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• Period One Present Value of Marginal Net Benefits (MNB0) =

• 8 - 0.4 q0 - 2  = 6 - 0.4 q0
• Period Two Present Value of Marginal Net Benefits (MNB1) =

• (8 - 0.4 q 1- 2) (1/(1 + 0.1))
= (6 - 0.4 q1) 1/(1.1) = 5.45 - .36 q 1 Key Idea:  The first time period is not discounted because it is considered the current period.  The second time period is discounted.

• Optimal allocation is found by setting MNB0 = PVMNB1 and the resource amount constraint q 1 =  20 -  q0.  Substituting the resource constraint into the equilibrium conditions one obtains
•
6 - 0.4 q0 = 5.45 - .36 (20 - q0)
Solving one obtains q0 =  10.2 and q1 = 9.8
• Graphically, this can be illustrated using the following graph.
• On the left hand side are the marginal net benefits for the first time period.
• On the right hand side, marginal net benefits for the second period are graphed in present value terms.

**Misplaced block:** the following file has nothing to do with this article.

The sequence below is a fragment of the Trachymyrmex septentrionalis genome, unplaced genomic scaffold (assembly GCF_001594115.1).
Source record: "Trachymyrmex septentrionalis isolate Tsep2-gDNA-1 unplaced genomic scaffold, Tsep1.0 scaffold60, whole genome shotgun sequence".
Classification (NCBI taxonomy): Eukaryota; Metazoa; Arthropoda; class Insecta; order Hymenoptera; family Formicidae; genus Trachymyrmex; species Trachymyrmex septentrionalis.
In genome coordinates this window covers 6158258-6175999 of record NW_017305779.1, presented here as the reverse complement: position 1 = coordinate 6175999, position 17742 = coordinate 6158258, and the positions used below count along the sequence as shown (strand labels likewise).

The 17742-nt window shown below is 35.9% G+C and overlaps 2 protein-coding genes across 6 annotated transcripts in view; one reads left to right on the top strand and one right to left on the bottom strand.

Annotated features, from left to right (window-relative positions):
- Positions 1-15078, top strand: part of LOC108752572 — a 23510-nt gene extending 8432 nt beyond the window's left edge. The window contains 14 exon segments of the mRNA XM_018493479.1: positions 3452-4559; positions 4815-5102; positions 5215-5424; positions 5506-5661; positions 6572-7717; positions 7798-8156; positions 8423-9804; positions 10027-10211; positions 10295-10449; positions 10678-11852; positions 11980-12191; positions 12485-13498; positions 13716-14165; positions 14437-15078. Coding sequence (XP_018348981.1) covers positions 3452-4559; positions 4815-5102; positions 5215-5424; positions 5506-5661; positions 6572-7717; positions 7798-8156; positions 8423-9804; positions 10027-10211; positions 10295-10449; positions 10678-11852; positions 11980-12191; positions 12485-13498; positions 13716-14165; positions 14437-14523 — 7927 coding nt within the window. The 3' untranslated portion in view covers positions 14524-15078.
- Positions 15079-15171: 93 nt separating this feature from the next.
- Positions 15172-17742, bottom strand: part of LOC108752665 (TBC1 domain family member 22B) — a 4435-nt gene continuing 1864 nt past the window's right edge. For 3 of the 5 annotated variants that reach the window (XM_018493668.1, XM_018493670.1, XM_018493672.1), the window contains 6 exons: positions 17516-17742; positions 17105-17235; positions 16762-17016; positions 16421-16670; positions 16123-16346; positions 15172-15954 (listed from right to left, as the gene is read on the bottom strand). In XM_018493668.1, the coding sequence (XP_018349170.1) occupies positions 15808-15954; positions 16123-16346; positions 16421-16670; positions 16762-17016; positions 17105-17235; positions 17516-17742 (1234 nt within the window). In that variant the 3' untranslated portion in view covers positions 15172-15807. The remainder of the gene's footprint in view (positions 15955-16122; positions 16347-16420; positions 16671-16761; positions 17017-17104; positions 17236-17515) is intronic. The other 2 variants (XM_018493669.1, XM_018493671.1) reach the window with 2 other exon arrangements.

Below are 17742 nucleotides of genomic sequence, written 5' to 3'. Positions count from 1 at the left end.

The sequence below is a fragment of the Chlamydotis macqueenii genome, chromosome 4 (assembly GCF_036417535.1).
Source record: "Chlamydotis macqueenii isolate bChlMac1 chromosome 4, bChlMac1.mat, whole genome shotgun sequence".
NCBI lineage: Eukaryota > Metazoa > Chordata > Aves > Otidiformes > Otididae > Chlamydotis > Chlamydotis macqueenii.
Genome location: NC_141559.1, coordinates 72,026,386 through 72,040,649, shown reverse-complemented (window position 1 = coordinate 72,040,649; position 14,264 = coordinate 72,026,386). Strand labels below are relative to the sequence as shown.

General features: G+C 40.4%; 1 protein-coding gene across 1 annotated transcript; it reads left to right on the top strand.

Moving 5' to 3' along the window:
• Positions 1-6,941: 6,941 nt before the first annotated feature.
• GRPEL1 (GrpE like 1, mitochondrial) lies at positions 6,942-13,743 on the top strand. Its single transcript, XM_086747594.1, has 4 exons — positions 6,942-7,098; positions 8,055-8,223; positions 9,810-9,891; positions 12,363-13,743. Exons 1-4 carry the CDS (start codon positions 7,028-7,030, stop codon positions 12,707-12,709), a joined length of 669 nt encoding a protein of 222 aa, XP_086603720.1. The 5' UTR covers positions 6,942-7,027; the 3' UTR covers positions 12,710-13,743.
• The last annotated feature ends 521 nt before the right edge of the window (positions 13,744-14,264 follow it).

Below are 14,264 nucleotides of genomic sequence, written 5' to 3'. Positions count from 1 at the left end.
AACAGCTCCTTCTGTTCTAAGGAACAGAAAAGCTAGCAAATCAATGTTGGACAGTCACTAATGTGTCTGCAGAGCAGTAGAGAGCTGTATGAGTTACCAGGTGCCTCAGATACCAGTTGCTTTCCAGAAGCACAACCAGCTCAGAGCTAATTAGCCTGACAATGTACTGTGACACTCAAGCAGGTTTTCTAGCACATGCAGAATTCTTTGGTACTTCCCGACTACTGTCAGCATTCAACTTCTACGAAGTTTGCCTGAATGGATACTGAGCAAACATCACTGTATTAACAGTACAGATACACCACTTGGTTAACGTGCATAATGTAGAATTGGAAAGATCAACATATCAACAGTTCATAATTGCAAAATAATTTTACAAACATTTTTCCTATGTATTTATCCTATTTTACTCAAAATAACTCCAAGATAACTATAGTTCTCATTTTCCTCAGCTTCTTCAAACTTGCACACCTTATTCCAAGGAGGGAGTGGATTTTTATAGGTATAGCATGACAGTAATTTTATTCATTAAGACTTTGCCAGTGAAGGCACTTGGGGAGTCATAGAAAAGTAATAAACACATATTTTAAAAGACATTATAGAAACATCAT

• The bottom axis represents the amount of resource.  Reading the bottom axis from left to right, one obtains the amount of resource consumed in the first time period.  Reading from right to left, one obtains the amount of resource consumed in the second time period.  Note, the bottom axis goes from zero to the total amount of resource available. • Why this is the efficient point can be shown as follows.  Consider allocating 15 units to the first time period as given by the static efficient point.  Five units are then available for the second time period.  The following graph illustrates this situation. • At this point, the green area gives the net benefits for the first time period, whereas the blue area is the present value of net benefits for the second time period.  Recall, these are marginal curves, therefore, the area underneath both curves represent total net benefits from consumption in the two periods.  At the allocation 15, 5 the red cross hatched area is lost.  Reallocation of the resource consumed by consuming less in the first period and more in the second period one can capture the red cross hatched area and increase total net benefits.